Column: Taking grammar to heart


Question: “Dear Grammar Guy, has everyone totally forgot what they learned in grade school about ‘bring’ and ‘take?’ I have heard many examples lately from college educated(?) folks misusing these words. Here’s an example: ‘I have to get up at 5:00 to bring Mom and Dad to the airport. Why am I still up?’ (from a Facebook post)  Obviously to me it should be ‘take’ since the writer is not currently living at the airport. Should I just give up on it?” – (Bernie Augenstein, Greenwood)

Answer: Never give up, Bernie! Never surrender!

I share your pain on this one. The rule is really quite simple – and it’s all about you!

The Oxford Dictionaries boil it down to this: “The essential difference between these two words is that ‘bring’ implies movement toward someone or something … whereas ‘take’ implies movement away from someone or something.”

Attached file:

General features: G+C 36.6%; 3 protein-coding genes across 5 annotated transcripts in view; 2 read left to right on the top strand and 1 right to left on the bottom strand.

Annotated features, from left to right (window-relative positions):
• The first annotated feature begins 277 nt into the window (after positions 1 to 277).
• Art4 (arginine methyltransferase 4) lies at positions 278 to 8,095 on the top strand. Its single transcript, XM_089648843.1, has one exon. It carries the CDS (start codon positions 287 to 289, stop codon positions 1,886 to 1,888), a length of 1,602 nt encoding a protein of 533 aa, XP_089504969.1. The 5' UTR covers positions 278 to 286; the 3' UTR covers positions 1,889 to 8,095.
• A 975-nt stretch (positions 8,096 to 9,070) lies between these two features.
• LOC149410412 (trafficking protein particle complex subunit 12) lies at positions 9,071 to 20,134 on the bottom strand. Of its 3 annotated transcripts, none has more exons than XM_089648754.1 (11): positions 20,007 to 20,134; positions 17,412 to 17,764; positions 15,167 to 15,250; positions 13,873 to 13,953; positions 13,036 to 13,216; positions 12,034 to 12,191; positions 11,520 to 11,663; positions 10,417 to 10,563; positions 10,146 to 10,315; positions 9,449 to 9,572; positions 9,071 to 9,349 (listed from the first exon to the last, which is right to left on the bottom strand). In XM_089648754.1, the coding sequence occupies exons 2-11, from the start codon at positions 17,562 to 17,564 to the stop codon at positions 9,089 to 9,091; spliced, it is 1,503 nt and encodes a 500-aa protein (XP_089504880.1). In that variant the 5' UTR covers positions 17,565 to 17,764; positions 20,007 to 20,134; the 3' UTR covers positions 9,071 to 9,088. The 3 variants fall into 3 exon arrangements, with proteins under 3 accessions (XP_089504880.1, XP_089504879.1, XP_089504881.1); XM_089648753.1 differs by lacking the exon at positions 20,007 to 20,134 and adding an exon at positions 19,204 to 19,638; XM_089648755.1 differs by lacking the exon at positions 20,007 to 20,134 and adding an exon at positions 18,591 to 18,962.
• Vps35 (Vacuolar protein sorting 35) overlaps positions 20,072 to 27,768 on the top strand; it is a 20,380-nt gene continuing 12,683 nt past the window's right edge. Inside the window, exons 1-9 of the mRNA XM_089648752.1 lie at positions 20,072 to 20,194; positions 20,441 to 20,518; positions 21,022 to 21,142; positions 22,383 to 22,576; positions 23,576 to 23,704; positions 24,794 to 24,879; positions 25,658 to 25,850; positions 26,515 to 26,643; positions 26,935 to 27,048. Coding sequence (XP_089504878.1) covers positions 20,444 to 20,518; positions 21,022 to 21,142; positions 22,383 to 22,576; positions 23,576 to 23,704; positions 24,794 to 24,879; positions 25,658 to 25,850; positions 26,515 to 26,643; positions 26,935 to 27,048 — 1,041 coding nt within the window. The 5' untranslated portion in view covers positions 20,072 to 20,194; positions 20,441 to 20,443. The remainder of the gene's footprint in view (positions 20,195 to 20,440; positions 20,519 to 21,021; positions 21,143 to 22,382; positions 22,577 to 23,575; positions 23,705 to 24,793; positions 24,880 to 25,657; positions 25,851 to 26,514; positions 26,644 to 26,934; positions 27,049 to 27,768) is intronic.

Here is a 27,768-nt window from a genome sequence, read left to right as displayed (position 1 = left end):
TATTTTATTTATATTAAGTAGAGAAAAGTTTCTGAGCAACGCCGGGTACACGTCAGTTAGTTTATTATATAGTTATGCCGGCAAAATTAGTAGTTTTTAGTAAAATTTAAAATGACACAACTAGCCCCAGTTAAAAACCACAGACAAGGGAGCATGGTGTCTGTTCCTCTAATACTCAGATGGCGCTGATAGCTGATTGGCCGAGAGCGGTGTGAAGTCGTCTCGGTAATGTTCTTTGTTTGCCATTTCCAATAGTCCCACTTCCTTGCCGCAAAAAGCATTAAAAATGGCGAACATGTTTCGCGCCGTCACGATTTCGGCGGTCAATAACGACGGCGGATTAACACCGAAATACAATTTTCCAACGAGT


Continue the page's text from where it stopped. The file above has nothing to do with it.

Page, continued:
Given your example above, “take” is clearly the correct word. But let’s flip it on its head to see how the point of reference of the speaker changes things.

If our speaker is, in fact, already at the airport, they might say something like, “Did you bring snacks for the flight?” or “I brought headsets for all of us.” However if the speaker is still at home, the verb changes: “Mom and Dad already took the snacks with them.” “Are we all taking carry-ons?” (Side note: Several airlines appear to be spelling “carry-on” as “carryon.” Don’t do that.)

Just remember the two parts to the equation: Where you are and where the person or thing is going in relation to you. Things are “brought” to you and “taken” away from you – despite the Gershwins’ lovely 1937 song claiming the contrary.